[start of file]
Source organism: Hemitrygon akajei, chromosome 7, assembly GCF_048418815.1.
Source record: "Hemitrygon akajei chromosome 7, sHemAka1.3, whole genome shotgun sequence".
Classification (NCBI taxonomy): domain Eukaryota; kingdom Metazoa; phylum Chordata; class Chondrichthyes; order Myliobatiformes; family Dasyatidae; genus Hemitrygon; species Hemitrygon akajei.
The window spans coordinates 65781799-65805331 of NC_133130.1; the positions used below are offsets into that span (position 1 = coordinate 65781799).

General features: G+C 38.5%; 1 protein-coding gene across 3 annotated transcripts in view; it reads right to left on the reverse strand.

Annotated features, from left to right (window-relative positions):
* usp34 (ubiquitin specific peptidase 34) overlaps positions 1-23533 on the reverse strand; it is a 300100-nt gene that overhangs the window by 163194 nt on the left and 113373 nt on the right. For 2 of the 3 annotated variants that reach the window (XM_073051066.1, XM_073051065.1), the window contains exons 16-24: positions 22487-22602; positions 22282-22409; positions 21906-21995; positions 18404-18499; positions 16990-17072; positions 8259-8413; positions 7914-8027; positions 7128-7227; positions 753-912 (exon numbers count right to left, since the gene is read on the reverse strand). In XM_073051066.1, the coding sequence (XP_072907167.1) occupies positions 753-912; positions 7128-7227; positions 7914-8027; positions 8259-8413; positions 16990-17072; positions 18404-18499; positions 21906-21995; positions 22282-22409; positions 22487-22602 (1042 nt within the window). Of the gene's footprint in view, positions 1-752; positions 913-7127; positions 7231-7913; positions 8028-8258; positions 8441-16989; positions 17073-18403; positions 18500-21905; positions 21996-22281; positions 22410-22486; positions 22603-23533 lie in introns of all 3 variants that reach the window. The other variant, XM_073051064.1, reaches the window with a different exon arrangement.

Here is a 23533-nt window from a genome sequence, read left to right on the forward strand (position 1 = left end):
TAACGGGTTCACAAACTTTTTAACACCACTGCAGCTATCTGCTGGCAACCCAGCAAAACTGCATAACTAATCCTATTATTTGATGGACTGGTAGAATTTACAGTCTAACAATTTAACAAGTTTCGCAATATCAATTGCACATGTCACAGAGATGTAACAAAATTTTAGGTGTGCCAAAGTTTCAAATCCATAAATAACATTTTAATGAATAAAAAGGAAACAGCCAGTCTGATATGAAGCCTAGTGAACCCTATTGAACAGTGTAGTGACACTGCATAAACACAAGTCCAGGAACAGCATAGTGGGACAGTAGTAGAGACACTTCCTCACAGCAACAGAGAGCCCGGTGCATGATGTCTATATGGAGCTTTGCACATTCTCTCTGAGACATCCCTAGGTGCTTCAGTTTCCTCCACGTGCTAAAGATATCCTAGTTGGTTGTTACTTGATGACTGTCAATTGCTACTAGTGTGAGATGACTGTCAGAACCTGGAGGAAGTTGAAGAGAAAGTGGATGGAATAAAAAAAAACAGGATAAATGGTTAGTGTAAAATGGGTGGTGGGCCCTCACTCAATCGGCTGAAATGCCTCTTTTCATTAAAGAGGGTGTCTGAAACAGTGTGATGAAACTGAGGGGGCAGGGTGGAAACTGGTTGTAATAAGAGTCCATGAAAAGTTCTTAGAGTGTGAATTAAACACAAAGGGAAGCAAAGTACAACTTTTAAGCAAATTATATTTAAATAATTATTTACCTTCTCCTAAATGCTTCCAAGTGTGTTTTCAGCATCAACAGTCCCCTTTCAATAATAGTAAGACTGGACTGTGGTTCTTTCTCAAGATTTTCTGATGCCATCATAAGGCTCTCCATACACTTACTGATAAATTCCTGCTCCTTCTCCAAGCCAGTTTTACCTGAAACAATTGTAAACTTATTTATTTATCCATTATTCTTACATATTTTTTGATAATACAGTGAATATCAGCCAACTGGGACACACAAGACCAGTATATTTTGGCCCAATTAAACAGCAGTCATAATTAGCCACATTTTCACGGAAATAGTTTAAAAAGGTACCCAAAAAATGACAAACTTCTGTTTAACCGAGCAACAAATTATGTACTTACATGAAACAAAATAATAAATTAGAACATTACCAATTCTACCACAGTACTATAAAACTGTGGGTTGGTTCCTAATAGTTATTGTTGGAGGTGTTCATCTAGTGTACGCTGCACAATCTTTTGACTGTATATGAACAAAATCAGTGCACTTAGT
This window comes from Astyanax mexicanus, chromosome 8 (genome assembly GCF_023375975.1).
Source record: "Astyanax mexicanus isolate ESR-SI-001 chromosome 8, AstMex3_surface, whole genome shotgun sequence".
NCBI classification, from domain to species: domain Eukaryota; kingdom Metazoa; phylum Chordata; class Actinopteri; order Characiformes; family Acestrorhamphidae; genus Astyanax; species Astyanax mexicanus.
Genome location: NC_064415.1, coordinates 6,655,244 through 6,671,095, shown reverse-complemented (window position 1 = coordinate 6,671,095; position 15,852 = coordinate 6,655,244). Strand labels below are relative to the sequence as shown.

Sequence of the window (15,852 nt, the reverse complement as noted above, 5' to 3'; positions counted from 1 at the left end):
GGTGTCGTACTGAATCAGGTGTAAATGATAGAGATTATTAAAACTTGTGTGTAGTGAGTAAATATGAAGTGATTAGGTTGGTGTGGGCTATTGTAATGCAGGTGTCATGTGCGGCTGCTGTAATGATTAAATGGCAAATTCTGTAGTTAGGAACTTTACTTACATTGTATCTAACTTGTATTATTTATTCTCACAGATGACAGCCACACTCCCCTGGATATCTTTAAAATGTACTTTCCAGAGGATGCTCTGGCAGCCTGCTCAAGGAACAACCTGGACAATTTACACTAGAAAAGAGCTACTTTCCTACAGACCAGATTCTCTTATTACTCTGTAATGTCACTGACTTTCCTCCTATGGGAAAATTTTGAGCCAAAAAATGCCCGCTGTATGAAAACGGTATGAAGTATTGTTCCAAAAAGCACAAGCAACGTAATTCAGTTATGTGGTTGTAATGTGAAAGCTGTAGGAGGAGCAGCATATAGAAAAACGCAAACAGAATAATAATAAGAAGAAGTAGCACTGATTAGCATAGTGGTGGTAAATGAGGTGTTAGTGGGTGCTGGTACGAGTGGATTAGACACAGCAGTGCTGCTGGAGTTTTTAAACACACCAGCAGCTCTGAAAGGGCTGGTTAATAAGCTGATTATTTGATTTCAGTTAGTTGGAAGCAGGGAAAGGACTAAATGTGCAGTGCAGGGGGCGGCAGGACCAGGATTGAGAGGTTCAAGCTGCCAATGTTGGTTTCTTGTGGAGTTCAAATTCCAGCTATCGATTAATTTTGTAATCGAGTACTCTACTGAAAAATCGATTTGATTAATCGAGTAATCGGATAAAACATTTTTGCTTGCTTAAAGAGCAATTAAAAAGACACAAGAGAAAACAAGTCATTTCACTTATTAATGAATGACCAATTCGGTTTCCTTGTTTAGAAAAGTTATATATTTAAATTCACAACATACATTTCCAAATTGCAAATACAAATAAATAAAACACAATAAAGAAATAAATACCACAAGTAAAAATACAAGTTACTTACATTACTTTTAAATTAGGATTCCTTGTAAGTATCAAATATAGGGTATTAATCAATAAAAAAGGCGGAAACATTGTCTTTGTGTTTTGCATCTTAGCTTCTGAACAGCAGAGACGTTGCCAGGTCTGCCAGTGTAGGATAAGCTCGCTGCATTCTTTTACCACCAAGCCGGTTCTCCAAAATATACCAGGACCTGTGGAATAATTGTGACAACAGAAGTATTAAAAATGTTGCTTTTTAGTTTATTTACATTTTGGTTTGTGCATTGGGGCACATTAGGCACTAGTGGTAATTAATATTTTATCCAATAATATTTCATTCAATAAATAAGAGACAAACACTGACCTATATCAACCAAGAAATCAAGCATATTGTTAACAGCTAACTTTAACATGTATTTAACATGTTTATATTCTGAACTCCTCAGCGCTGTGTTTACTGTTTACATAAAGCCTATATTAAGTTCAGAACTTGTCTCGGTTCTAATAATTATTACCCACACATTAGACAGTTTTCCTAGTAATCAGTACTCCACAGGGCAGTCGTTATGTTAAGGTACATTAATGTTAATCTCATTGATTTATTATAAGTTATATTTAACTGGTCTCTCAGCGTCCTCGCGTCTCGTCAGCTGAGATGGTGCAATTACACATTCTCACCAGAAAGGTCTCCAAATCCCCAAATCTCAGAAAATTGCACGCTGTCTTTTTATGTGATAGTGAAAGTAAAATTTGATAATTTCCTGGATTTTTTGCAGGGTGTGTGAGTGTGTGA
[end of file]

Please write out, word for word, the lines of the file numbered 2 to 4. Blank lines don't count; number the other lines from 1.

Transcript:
Source record: "Hemitrygon akajei chromosome 7, sHemAka1.3, whole genome shotgun sequence".
Classification (NCBI taxonomy): domain Eukaryota; kingdom Metazoa; phylum Chordata; class Chondrichthyes; order Myliobatiformes; family Dasyatidae; genus Hemitrygon; species Hemitrygon akajei.
The window spans coordinates 65781799-65805331 of NC_133130.1; the positions used below are offsets into that span (position 1 = coordinate 65781799).